In a paper presented at the recent ESOMAR Congress, Love and trust underground: How to measure engagement with OOH advertising 58 metres below ground, Nicola Barrett, head of research at Exterion Media, and Robert Ellis, director at COG Research, outlined a research project that sought to understand how the immersive environment of underground travel influences how people engage with advertising.
This involved the use of both traditional survey methods and new technology such as eye tracking glasses and skin conductance monitors.
Previously all the data on visibility and opportunity to see for each part of the Underground estate had been based on common sense, passenger footfall data and assumptions, the authors noted, but the use of advanced technology allowed them to report at a much greater level of detail.
By combining skin conductance and eye tracking data, they were able to not only assess when participants were looking at ads but also their level of engagement and whether their attention was focused or distracted depending on what stage they were at in their journey – on an escalator, in a corridor, on a platform or in a carriage.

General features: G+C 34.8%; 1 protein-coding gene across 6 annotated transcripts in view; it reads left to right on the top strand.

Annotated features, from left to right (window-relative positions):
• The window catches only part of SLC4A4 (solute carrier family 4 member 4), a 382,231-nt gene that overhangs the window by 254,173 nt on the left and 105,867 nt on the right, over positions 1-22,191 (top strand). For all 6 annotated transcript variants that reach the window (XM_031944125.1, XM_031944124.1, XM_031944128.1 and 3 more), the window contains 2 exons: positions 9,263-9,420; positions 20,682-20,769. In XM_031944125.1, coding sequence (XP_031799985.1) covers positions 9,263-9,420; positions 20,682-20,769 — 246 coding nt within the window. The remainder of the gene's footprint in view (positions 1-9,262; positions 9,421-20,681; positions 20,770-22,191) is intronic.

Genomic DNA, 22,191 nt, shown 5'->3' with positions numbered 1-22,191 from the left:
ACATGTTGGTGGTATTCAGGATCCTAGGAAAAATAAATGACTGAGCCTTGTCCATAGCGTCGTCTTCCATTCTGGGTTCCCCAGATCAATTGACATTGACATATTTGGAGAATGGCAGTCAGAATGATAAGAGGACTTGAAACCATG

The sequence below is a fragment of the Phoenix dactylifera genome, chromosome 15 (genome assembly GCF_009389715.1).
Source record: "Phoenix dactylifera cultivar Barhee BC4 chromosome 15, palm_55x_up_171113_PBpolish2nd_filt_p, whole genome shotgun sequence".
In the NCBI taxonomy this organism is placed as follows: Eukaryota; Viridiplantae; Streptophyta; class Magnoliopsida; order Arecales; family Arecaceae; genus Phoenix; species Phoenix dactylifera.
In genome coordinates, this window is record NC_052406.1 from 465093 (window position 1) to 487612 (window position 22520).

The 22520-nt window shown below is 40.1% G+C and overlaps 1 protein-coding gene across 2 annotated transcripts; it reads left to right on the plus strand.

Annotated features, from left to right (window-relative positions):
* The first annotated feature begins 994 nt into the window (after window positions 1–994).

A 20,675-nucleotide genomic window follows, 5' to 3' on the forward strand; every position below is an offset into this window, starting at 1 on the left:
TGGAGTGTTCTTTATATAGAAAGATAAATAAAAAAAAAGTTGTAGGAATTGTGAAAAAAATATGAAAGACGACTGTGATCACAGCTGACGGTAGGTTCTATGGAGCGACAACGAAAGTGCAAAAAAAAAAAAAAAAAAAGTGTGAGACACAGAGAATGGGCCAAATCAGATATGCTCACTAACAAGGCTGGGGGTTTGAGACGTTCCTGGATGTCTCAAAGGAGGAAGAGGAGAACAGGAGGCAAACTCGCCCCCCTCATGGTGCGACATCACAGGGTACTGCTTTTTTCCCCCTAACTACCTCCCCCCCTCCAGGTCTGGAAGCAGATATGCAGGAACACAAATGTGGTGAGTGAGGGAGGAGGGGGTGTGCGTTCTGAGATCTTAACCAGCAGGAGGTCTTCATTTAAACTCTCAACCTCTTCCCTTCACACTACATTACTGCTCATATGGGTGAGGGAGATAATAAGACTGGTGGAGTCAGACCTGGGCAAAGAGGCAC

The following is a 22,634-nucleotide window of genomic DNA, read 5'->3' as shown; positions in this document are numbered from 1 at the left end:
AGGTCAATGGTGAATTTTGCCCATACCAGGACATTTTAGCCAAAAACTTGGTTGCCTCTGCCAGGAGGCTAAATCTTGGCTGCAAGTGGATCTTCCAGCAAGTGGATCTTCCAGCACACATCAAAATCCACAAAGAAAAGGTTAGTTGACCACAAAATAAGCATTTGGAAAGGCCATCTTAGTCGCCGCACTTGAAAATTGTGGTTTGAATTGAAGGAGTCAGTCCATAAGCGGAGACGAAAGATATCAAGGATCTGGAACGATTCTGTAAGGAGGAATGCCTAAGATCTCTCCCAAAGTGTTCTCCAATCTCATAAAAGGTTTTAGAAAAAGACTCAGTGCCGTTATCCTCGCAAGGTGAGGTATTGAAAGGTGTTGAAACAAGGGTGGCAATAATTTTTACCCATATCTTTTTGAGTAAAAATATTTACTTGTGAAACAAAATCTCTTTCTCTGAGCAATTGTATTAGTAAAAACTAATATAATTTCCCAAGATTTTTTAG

“Understanding journeys in this way revealed that 58% of people who regularly read or use their phone while travelling also regularly look at advertising on the Tube,” they reported.
“And, of those using a mobile device, a third are using their device to take notes about information they see within the London Underground (e.g. on ads).”
And in certain specific contexts, such as using an escalator – when travellers are less likely to be staring at their phone or reading – the research found that movement from digital panels gave 40% greater attention compared with classic panels.
A quantitative survey also revealed that ads on London Underground and buses are among those that people are most positive about – only 7% of respondents were negative compared to 34% for television and 50% for social media for example.
Overall, Barrett and Ellis, added, the time during which travellers were highly engaged with London Underground ads was on a par with TV and significantly ahead of online video.
Sourced from ESOMAR